The Australian Energy Market Operator said on Thursday that, after activatings supply guarantee mechanism calling on producers to increase supply, the south-west Queensland pipeline into New South Wales, Victoria, and South Australia was last ting at 98% capaclast week ity.

“Gas industry representatives indicated openness to working in good faith and discussed some of the challenges of increasing gas supply in the southern states, such as pipeline capacity from Queensland to the south,” King said.

“This is a complex, multi-faceted problem … While there is no single, simple solution to address high gas and power prices in the short term, the government is working with regulators, states, and industry, including on reform for the medium and long term.”

The gas supply guarantee led to more gas flows and a reduced demand with the easing of last week’s cold snap saw the guarantee mechanism turned off on Friday. Aemo said its administered price caps of $40 per gigajoule would remain until Tuesday. The government believes that even small factors, such as getting some flooded coal mines back online in the coming days, will help further ease energy prices and supply shortfalls.

“It is important to get coal energy generation back online as soon as possible, noting a great deal of electricity generated for consumers in the national energy market is from coal-fired power stations,” King said.

“Over the long term, additional gas and renewable electricity generation capacity, as well as storage and transmission, will need to come online to meet Australia’s future energy needs as we pursue a net zero emissions future.”

Chalmers said on Monday he had written to the ACCC with his “deep concern about skyrocketing electricity and gas prices”, asking the commission to probe any inappropriate conduct in the market.

“While there are several factors driving these price increases, the ACCC plays a critical role in monitoring and reporting on developments in the electricity and gas markets, and it will be important for the ACCC to ensure that the factors influencing prices in these markets are made fully transparent,” Chalmers said in a statement on Monday.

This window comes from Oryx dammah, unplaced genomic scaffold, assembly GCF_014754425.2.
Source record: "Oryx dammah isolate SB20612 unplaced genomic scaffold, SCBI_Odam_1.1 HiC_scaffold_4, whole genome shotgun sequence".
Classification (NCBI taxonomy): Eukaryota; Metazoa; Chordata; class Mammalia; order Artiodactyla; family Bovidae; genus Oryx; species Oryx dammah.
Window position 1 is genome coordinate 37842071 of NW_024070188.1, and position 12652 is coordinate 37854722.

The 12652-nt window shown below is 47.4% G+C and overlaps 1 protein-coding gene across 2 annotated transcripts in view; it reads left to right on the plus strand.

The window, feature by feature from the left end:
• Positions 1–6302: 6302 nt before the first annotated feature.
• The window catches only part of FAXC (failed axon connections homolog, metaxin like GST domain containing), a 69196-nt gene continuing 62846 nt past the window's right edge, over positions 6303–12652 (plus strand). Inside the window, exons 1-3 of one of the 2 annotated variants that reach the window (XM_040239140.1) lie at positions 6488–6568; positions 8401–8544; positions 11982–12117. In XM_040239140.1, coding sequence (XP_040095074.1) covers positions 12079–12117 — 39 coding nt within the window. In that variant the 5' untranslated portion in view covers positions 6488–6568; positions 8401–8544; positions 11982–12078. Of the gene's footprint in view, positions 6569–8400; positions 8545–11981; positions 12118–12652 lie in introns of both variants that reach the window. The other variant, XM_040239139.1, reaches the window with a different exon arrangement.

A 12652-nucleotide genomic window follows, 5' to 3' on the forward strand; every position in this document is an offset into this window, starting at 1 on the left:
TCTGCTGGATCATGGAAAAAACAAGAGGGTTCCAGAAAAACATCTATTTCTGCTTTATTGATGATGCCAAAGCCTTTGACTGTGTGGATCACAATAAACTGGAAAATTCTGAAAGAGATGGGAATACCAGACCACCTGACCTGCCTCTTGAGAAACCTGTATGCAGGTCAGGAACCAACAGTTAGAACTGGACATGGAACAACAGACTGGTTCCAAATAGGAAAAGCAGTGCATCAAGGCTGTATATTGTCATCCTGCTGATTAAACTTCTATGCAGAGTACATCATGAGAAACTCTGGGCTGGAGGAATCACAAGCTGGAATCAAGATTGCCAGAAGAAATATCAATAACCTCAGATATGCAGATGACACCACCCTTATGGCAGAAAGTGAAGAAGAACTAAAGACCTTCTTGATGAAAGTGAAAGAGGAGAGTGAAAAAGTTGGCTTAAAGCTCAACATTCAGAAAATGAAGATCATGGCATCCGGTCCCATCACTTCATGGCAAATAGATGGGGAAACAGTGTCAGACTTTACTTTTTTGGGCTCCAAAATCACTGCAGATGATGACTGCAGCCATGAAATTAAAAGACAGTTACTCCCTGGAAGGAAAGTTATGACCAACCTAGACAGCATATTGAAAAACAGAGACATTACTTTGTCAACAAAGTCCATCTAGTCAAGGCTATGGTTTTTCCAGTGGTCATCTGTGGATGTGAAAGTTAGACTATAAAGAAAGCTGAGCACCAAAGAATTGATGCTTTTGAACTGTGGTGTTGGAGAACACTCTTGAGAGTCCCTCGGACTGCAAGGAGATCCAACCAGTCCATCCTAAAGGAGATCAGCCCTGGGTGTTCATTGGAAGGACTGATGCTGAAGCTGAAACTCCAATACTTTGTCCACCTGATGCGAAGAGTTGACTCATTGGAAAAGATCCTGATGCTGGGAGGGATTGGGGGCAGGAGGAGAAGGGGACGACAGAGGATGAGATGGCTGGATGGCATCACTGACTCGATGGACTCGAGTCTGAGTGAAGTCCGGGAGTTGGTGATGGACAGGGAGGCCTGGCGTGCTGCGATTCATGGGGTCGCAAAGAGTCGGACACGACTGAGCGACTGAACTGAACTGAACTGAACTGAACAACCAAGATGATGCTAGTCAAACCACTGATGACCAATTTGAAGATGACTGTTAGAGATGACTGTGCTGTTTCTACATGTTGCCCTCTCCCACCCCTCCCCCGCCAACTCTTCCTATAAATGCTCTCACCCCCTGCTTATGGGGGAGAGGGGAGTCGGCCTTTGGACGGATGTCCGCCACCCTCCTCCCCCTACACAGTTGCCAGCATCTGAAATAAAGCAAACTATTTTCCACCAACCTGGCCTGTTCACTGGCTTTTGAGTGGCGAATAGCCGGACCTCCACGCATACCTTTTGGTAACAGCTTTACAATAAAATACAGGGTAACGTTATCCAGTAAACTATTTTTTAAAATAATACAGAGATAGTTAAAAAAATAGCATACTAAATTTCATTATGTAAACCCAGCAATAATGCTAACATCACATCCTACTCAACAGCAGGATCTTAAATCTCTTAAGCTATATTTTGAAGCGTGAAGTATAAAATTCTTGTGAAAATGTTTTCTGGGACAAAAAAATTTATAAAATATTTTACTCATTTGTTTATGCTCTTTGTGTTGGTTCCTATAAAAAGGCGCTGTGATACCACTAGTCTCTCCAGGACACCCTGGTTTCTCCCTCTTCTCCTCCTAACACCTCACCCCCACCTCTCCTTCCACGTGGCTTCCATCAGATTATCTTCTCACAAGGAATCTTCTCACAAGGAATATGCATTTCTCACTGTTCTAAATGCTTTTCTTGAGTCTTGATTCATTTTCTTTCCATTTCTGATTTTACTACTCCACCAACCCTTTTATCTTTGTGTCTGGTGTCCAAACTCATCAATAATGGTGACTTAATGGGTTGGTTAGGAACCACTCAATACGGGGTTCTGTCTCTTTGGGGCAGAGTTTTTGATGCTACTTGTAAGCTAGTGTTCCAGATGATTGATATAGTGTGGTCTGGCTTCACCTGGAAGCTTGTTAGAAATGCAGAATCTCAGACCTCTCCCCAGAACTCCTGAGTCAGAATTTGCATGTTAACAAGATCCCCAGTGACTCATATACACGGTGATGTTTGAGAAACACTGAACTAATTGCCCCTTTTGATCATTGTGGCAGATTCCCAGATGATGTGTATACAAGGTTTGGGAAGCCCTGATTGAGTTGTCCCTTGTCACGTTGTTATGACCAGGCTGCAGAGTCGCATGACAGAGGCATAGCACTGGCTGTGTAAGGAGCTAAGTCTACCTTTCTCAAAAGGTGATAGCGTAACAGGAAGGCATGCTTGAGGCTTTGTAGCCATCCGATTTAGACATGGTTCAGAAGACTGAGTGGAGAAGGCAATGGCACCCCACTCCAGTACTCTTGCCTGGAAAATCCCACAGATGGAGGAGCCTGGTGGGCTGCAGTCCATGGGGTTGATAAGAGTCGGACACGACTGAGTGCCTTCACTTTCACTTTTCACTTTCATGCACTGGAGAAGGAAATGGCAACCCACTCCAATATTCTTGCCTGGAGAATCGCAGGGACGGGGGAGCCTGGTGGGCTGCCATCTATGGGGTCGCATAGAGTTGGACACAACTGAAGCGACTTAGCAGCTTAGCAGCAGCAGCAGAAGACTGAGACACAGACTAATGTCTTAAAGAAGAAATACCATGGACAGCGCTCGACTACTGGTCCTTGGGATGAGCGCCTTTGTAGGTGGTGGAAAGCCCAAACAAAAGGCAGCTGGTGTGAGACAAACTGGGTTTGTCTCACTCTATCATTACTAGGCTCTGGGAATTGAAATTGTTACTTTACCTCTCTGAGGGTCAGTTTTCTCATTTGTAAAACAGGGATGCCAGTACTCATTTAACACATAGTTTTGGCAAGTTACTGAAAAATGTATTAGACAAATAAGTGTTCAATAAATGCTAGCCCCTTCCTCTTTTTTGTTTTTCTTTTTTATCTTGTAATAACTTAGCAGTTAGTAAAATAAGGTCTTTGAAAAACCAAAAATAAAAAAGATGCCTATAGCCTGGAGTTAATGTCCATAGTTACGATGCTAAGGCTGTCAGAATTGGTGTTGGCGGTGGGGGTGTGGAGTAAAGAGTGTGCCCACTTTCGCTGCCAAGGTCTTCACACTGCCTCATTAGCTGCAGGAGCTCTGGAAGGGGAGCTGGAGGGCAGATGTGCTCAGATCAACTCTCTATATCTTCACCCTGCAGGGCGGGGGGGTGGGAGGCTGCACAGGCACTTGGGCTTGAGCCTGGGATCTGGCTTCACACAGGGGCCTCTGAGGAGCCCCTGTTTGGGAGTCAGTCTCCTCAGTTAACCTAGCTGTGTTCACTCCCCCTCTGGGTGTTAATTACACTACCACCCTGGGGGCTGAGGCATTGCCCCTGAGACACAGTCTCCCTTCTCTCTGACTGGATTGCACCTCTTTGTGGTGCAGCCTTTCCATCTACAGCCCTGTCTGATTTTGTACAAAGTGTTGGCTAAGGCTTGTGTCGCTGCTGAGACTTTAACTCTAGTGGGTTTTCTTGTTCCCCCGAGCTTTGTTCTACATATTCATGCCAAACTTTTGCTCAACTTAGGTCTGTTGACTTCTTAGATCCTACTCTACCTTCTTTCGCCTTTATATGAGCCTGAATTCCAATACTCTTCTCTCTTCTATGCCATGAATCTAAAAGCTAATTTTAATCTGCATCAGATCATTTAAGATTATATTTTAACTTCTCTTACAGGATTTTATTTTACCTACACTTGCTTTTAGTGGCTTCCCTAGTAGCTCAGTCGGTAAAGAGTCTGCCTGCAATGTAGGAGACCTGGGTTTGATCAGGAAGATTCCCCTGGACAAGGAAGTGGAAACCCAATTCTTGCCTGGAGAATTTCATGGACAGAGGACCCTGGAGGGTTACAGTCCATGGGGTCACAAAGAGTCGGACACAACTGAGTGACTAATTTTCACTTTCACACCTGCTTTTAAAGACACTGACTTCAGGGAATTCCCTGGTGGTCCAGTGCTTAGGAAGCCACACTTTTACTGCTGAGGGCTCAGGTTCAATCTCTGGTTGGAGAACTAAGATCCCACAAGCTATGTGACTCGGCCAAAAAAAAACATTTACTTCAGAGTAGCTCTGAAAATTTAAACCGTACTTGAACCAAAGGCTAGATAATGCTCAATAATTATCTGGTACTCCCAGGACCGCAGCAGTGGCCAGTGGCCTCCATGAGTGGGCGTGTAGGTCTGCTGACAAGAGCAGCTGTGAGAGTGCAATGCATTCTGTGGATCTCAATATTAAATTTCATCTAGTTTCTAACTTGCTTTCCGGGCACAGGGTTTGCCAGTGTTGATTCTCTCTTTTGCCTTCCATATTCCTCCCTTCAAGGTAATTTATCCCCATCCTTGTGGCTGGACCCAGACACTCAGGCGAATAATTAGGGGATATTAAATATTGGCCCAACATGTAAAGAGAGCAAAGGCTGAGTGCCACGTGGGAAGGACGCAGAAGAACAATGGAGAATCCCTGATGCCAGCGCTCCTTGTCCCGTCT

“I also expect that the ACCC will investigate any concerns about anti-competitive or false and misleading conduct in these markets and take appropriate action.

“I have asked the ACCC to advise the government of any regulatory changes that may be required to ensure these markets function properly.”

Chalmers said the new Labor government – including Bowen, King, and industry minister Ed Husic – was “considering several actions in response to the energy crisis we’ve inherited”.

The treasurer did not detail what actions or possible regulatory changes were under consideration.

Husic, currently in Indonesia as part of a government delegation led by the prime minister, Anthony Albanese, has been speaking with large industrial gas consumers, such as manufacturers, who have expressed concerns about whether the impact of rising prices may have flow-through implications on their workforce.

Industry accounts for about half of Australia’s domestic gas consumption, according to Aemo.

Bella E. McMahon
I am a freelance writer who started blogging in college. I am fascinated by human nature, politics, culture, technology, and pop culture. In addition to my writing, I enjoy exploring new places, trying out new things, and engaging in conversations with new people. Some of my favorite hobbies are reading, playing music, making crafts, writing, traveling, and spending time with my family.